Tuesday, 30 December 2014

Lichens and leaves.

The lichen Psilolechia lucida. Christchurch
Road, Daventry. 28 December, 2014

One of Britain's commonest lichens is Psilolechia lucida. It forms extensive pale green patches on suitable stonework. Tom Chester has said it is 'almost as if a child with a large green stick of chalk has been on the rampage'. (British Wildlife, Vol. 8, pt. 33, p.166) But, common though it is, it is very exacting in its needs, requiring the correct levels of moisture, light, and stony substrate. This brick wall in Daventry's Christchurch Road seems to suit it. Lichens are regarded as primitive organisms, with an intellectual level only slightly above that of the Sultan of Brunei*.

30 December, 2014

Last night was bitterly cold (and even by noon the temperature had only managed to achieve 6 degrees). A sharp frost had left roads and footpaths treacherous but I girded up my loins and set off for the local pocket park. Several wolves were bounding around, fortunately in the domesticated form, accompanied by their owners. Genetic research suggests that our dogs are descended from the single domestication, some 15,000 years ago, of a wolf-like canid which is now extinct, but the picture is very complex, with much more research needed.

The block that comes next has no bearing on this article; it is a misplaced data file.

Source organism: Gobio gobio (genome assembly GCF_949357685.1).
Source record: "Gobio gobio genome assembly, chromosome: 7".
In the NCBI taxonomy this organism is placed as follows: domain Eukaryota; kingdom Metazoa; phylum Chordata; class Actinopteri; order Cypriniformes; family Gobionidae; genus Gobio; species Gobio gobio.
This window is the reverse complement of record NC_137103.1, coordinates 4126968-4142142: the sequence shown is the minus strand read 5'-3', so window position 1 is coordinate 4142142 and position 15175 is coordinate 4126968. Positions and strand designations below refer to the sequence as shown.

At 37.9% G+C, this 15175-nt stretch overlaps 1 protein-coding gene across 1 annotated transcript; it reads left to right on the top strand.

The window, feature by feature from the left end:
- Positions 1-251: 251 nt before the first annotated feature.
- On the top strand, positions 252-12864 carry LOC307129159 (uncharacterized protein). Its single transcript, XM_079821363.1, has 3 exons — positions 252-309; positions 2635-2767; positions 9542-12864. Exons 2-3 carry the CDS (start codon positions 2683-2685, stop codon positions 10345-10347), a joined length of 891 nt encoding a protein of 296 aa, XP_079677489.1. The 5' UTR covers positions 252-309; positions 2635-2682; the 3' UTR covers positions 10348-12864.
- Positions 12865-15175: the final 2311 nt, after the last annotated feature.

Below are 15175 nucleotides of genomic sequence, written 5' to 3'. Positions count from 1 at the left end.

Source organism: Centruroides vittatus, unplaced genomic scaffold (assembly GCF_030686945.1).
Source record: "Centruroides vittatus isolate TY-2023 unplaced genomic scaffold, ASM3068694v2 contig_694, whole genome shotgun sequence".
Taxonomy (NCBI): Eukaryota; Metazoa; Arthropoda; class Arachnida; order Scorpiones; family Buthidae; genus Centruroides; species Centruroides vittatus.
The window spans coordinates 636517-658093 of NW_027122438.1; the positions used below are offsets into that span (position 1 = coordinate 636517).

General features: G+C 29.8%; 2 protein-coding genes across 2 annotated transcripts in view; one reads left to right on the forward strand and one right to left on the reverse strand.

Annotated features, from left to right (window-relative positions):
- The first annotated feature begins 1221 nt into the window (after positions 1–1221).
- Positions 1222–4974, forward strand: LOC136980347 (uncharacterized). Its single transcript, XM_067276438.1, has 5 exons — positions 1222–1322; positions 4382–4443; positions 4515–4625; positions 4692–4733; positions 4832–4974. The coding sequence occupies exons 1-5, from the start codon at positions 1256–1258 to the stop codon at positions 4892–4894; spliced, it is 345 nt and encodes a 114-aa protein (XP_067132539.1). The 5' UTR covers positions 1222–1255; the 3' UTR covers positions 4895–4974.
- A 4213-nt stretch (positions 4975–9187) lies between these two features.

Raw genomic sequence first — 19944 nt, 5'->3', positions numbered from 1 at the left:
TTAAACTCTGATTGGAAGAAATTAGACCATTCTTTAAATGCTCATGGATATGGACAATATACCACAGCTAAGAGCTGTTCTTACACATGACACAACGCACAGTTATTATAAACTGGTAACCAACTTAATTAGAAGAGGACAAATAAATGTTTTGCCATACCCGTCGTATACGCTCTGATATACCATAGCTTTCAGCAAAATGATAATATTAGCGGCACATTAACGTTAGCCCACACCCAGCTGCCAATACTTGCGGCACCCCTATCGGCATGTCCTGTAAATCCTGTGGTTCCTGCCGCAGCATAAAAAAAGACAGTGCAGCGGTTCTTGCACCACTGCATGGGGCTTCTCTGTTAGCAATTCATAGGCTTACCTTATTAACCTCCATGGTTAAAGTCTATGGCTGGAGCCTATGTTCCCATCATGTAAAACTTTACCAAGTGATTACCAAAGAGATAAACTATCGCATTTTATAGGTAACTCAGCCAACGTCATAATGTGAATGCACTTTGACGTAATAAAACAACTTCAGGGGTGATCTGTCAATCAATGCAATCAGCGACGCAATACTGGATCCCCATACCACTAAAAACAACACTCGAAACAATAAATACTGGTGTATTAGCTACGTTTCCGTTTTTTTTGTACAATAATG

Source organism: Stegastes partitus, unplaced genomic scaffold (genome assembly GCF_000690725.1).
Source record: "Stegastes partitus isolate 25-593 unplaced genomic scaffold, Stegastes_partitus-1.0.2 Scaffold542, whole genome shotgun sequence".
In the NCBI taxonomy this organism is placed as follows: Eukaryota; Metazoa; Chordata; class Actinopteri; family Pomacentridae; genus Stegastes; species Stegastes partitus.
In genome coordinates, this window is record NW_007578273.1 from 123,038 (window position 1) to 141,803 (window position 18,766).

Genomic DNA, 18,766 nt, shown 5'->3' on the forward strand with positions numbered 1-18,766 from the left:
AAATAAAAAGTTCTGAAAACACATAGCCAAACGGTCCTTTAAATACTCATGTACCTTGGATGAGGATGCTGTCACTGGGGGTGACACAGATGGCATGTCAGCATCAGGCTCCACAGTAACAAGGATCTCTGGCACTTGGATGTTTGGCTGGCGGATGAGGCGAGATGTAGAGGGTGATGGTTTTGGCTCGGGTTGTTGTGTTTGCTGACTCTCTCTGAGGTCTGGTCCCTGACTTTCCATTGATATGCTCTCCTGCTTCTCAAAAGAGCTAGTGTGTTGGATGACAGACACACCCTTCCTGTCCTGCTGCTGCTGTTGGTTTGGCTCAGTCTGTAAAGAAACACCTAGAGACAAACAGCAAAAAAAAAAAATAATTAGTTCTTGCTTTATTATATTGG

Frozen leaves, in a considerable variety, crunched beneath my feet.

The commonest were those of the Sycamore, Acer pseudoplatanus. This is probably an introduced tree in Britain but, as with dogs, the picture is not yet clear and a reasonable case can be made for this being a native to this country. Hybrid Acers are frequent and this leaf shows some of the characteristics of the Norway Maple, Acer platanoides.

Leaf of Field Maple, Acer campestre, at Stefan Leys
Pocket Park, Daventry. 30 December, 2014

The similar Field Maple, Acer campestre, is undoubtedly native to Britain and can be recognised by the rounded lobes of the leaf edge.

Leaf of Sessile oak at Stefan Leys Pocket Park,
Daventry. 30 December, 2014
We all know the oak of course but very few are present in Stefan Leys Pocket Park. The leaf shown is that of the Sessile Oak, Quercus petraea. This species is native to Northants though much less common than the Pedunculate Oak, Quercus robur. Here the Sessile Oak is undoubtedly planted.

Leaf of Small-leaved Lime, Tilia cordata. Stefan Leys
Pocket Park, Daventry. 30 December, 2014

The leaves of Lime trees are distinctive for being abruptly narrowed to a tapering tip. This example appears to be from a Small-leaved Lime, Tilia cordata, again a native of our county but in this instance almost certainly planted.

Leaves of Beech, Fagus sylvatica, are simple in shape
and yet quite distinct. Stefan Leys Pocket Park,
Daventry. 30 December, 2014
Beech, Fagus sylvatica, though common and familiar to us all, is not a Northamptonshire native. It will - and does - regenerate from seed, but is initially always a result of planting. Among the loveliest of our trees, Beech is native in southern England. Its leaves are rather tough and are among the last to fall of our deciduous trees. They tend to be relatively slow to decompose.

Cherry leaves were abundant on the ground but I searched in vain for those of Alder, even though I carefully searched directly beneath a clump of the trees. Very odd!

*The Sultan, in his infinite wisdom, has authorised the introduction of sharia law, thus permitting the stoning to death of homosexuals. How civilised!

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